If I — a vivid dreamer on rare occasion — had a crystal-clear vision in my sleep about every dish I ate at China Chilcano that night, then that should be your sign to go.
Nestled in Penn Quarter a stone’s throw away from the National Portrait Gallery, China Chilcano is a Peruvian-Chinese-Japanese restaurant that opened in January 2015. It is considered the brainchild of chef José Andrés, who created this restaurant to concoct contemporary takes on Peruvian cuisine with twists of Chinese and Japanese techniques, a fusion frontier not often explored.
One of my closest friends recommended this restaurant to me at the beginning of the semester, and I earnestly promised I would eat here. When another friend came up to visit Washington, D.C. for the weekend, this seemed the best time to make good on that promise.
Warm neon lights in red and yellow hues and bamboo accenting created a dim atmosphere as we walked into the restaurant. An energetic waiter promptly sat us down and guided us through the menu, giving descriptions of dishes that caught our eye and extensive recommendations for each menu section. The waiter also made sure to ask about any allergies in a humorous exchange.
“I’ve also got the same allergies as you, so I can’t betray you like that,” the waiter said.
About 15 minutes later, we received the four dishes we ordered. The first one we dove into was the Dancing Yucca, a pile of thick-cut yucca fries made from the starchy yucca plant that were drizzled with ají amarillo mayo, kabayaki sauce and bonito flakes. While I enjoyed the starchiness of the yucca and the various toppings, the yucca fries felt too blocky and didn’t have enough toppings proportionate to the size of the fries. The dish also felt like something we could have made in a dorm kitchen, not a highly-sought-after appetizer at a sleek modern restaurant.
The second dish we decided to try was the Jiaozi de la Chacra, a beautifully arranged plate of traditional Chinese dumplings reimagined with cilantro dough, a squash filling and ají rocoto sauce. As someone accustomed to the joys of handmade dumplings from her mother, I was skeptical about these jiaozi. However, upon first bite, I was pleasantly surprised. The Chinese and Peruvian flavors meshed well on my taste buds, and the rocoto sauce added complexity that isn’t normally found in a typical Chinese dumpling. As the number of dumplings on the plate dwindled closer to zero, I found myself wishing I had the extra money to order another for the table.
The third dish — by far the most interesting — was the Causa Limeña. Imagine a chicken salad, except it’s buried under a mound of potato causa that’s topped with avocado chunks and ají amarillo chimichurri. Neither my friend nor I are huge chicken salad people, but we were eager to try the dish anyway because of the potato. It turned out to be a wonderful textural experience, as the smooth potato complimented the crunchy chicken salad quite nicely. Despite the fact that this dish wasn’t a flavor powerhouse like the others, it was a nice palette cleanser and landed higher on my ranking of the dishes for the evening.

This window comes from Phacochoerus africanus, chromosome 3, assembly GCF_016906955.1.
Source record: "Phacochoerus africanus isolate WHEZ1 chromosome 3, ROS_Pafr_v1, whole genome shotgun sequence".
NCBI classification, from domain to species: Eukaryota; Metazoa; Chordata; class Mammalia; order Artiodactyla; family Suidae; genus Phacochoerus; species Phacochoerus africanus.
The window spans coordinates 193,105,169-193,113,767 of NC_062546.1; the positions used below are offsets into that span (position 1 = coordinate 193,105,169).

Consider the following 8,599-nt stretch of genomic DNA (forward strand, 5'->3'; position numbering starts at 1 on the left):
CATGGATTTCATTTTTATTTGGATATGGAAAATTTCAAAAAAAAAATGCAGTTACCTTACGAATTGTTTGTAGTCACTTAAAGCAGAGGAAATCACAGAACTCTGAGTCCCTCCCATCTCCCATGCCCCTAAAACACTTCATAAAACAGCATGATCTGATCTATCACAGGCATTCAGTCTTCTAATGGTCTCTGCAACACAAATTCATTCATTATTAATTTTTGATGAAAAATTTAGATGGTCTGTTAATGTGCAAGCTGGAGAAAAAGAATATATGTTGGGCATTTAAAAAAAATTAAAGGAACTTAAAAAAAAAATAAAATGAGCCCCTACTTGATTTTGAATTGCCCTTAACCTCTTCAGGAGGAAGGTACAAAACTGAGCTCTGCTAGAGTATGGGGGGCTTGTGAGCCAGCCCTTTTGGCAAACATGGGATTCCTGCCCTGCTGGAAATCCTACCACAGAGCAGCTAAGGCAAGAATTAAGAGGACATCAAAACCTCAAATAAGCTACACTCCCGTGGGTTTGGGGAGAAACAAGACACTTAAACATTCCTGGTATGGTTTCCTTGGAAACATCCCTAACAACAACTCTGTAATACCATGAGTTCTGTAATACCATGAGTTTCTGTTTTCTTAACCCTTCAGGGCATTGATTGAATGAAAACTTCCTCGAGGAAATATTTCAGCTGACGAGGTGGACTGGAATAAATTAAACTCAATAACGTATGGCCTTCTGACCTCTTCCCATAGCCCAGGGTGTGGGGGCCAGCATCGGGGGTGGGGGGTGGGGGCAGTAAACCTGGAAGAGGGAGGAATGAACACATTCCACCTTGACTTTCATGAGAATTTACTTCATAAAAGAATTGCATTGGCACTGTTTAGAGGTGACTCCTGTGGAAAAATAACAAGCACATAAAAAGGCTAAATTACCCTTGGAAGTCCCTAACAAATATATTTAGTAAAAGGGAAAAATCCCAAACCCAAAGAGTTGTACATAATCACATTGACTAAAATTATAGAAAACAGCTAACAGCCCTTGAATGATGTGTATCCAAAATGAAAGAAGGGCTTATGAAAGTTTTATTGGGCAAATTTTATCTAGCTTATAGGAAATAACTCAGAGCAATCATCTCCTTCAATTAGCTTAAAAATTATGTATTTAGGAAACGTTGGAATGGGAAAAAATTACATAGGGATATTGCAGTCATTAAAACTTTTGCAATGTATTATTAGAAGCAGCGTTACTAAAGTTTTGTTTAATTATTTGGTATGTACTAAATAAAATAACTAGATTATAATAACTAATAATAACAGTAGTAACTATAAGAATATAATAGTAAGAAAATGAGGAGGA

The fourth dish, which happened to be our favorite dish, was the Char Siu Platter. Delectable pieces of Chinese-style BBQ pork shoulder (char siu), steamed bao buns, pickled nabo (daikon radish), tamarind hoisin, rocoto pepper sauce and ginger scallion oil laid in front of us for assembly. With our buns constructed, we each took a bite and immediately knew it was the best thing we had eaten thus far that night. The flavor of the char siu and the pepper sauce blended together harmoniously, and the other toppings made my mouth feel as if taste bud fireworks were erupting.
While the main dishes alone would’ve elicited a four-star rating, what really put this restaurant in the five-star territory were the desserts. There was the Ponderaciones de Kiwicha, a snail-shaped dessert consisting of a crispy fried kiwicha spiral cookie and banana ice cream atop a mound of Peruvian chocolate cream that resulted in a comforting taste reminiscent of a banana split.
Then, there was the Suspiro Limeña, a heavenly bowl of sweetened condensed milk custard topped with crunchy meringue and passion fruit. It was the first time I ever visibly salivated after having a bite of dessert. The not-too-sweet condensed milk custard combined with the vibrant passionfruit is a divine taste to behold. I physically cradled the empty bowl, a sight I’m sure neighboring patrons found amusing.
While my wallet may be empty, my stomach was full, and happily so. Tonight, I will imagine tucking myself into a comfy bao bed atop a char siu mattress with daikon radish sheets, counting down the days until I can trek to China Chilcano again.